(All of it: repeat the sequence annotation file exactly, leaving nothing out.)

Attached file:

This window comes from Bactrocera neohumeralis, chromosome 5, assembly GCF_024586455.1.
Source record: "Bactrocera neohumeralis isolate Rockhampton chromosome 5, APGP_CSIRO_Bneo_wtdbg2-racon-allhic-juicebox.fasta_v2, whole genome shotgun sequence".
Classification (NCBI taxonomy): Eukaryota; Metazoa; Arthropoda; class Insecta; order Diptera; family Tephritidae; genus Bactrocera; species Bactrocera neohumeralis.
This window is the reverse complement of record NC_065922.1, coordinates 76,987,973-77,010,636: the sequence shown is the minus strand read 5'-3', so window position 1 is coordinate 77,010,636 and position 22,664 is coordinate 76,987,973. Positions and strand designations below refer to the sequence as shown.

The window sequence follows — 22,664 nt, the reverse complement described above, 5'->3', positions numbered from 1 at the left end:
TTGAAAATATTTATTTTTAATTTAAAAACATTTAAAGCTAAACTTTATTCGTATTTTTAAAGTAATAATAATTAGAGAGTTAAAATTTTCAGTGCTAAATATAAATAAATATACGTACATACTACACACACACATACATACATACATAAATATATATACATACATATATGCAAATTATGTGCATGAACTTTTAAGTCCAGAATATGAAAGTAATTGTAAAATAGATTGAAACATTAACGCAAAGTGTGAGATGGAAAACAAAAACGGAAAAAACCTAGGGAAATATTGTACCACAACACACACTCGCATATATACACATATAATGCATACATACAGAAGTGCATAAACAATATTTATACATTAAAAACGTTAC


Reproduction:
This window comes from Bactrocera neohumeralis, chromosome 5, assembly GCF_024586455.1.
Source record: "Bactrocera neohumeralis isolate Rockhampton chromosome 5, APGP_CSIRO_Bneo_wtdbg2-racon-allhic-juicebox.fasta_v2, whole genome shotgun sequence".
Classification (NCBI taxonomy): Eukaryota; Metazoa; Arthropoda; class Insecta; order Diptera; family Tephritidae; genus Bactrocera; species Bactrocera neohumeralis.
This window is the reverse complement of record NC_065922.1, coordinates 76,987,973-77,010,636: the sequence shown is the minus strand read 5'-3', so window position 1 is coordinate 77,010,636 and position 22,664 is coordinate 76,987,973. Positions and strand designations below refer to the sequence as shown.

The window sequence follows — 22,664 nt, the reverse complement described above, 5'->3', positions numbered from 1 at the left end:
TTGAAAATATTTATTTTTAATTTAAAAACATTTAAAGCTAAACTTTATTCGTATTTTTAAAGTAATAATAATTAGAGAGTTAAAATTTTCAGTGCTAAATATAAATAAATATACGTACATACTACACACACACATACATACATACATAAATATATATACATACATATATGCAAATTATGTGCATGAACTTTTAAGTCCAGAATATGAAAGTAATTGTAAAATAGATTGAAACATTAACGCAAAGTGTGAGATGGAAAACAAAAACGGAAAAAACCTAGGGAAATATTGTACCACAACACACACTCGCATATATACACATATAATGCATACATACAGAAGTGCATAAACAATATTTATACATTAAAAACGTTAC